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Building a Smarter Model Layer

Written by Hector Virgen
Published on February 1, 2010
Last updated on February 4, 2010

I have been spending the last several months learning the "Data Mapper" pattern as suggested in the Zend Framework Quickstart. At first glance it seems simple, intuitive, and straight-forward -- the model contains the business rules, and the mapper is used to persist the model in the database. This separation of concerns can make the task of refactoring later much simpler and also allows for easier unit testing.

But when tasked at building a site that is more complex than a simple guestbook, the path is less clear.

My first attempt at implementing this pattern in my model layer at first proved to be useful. I started off by creating a series of "models", or objects that could be represented with nouns such as "user", "blog post", and "comment". I built an abstract model class that provided magic getters/setters. I created mappers for each model to persist them in a database. I created lazy-loading collections and reference objects so that I could traverse through related models as needed. And, finally, I introduced a service layer to create a single point of entry to my models.

// Abstract model class (simplified)
abstract class Virgen_Model_Abstract
    protected $_data = array();
    public function __get($key)
        return $this->_data[$key];
    public function __set($key, $value)
        $this->_data[$key] = $value;

class Default_Model_BlogPost extends Virgen_Model_Abstract
    protected $_data = array(
        'id' => null,
        'user' => null,
        /* ... */

All was well -- or so it seemed.

When all was said and done, I noticed that my models were relatively thin. Most of them ended up as "dumb" containers of data and, thanks to my magic getters and setters, were more like glorified associative arrays. My service layer, however, was weighing in at a few thousand lines of code. So what happened?

It turns out that my models were suffering from anemia.

After reading Fowler's blog about anemic domain models, I decided to take a step back and start over. I wanted to be sure that if I'm going to use the data mapper pattern that I'm going to use it correctly.

With this in mind I put together two objectives:

  1. Remove the abstract model class. While useful, all that magic was making it too easy to be lazy.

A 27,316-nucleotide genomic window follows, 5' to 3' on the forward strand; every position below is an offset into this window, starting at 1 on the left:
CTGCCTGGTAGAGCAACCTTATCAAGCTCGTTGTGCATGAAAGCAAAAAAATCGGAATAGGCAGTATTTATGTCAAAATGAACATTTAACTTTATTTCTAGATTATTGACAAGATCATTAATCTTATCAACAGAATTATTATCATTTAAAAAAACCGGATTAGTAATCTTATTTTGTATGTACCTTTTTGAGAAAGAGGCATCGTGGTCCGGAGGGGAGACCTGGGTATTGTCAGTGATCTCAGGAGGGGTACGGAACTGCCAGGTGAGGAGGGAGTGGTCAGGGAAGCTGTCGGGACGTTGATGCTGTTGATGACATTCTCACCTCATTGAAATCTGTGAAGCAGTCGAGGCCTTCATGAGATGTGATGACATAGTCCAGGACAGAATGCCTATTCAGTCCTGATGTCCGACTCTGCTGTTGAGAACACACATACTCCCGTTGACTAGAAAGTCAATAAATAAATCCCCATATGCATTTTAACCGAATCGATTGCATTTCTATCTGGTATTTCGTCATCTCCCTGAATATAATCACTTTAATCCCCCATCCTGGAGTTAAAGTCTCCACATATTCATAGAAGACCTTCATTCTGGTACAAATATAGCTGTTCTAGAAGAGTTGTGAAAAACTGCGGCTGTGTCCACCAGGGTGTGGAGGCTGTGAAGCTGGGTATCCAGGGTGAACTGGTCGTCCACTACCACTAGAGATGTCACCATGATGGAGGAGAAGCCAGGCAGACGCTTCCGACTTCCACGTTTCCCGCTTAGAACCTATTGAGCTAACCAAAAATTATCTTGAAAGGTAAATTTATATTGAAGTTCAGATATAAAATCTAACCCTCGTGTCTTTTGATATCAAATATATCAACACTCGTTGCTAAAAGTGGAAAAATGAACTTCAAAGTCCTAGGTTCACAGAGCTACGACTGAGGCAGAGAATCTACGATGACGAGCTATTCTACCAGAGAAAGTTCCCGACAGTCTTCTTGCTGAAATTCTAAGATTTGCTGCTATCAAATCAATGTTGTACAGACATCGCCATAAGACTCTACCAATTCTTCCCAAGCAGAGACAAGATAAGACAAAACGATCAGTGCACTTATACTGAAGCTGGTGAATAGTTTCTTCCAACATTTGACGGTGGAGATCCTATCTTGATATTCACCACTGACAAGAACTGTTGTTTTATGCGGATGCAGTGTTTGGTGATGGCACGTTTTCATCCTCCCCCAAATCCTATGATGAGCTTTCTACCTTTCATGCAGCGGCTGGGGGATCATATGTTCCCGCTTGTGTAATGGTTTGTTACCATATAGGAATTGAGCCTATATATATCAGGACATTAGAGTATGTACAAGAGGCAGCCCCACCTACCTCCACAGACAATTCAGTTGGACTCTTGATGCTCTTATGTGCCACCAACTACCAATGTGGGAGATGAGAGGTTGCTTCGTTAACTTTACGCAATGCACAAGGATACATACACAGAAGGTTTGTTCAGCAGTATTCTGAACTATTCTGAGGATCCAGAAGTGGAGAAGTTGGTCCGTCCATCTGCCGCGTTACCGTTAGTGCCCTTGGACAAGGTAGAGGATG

2. Clean up the service layer by moving all model-specific code into the model itself.

For the first part, I removed the abstract model class and redesigned my models to use real getters/setters for each property. This allowed me to enforce certain things like the user of a blog must be an instance of Default_Model_User.

// New blog post model (excerpt)
class Default_Model_BlogPost
    protected $_user;
    /* ... */
    public function setUser(Default_Model_User $user)
        $this->_user = $user;
    /* ... */

Now that my models have true getters/setters, I can be sure to include type hinting and even provide some functionality to them.

One of the areas that I've improved upon is the editing of the models through the use of forms. In my previous code, I used a service layer to create and populate a form:

$blogsService = new Default_Service_Blogs();
$blog = $blogsService->find(123);
$form = $blogsService->getEditForm($blog);

I've now moved that functionality into the model itself, meaning that a model is able to create and populate a form for editing itself:

$blogsService = new Default_Service_Blogs();
$blog = $blogsService->find(123);
$form = $blog->getForm();

This makes a big difference in what my blog model can do. Since it has access to it's own form, I can now use it for validation and also create new blog posts just as easily:

$blog = new Default_Model_BlogPost();
$form = $blog->getForm(); // returns empty form

Some of the things I am still working on is:

  • How to handle ACL checks. I previously had my service layer handle this, but with a thinning service layer I may need to support this directly in the model.
  • How to handle lazy-loading references for "belongs-to" or "has-one" relationships.

Overall, this new design appears to be overall more solid than my previous one. I am currently using it in a newly created VirgenTech website. I'm building it form the ground up using this design to see how well it works in a not-so-simple website.


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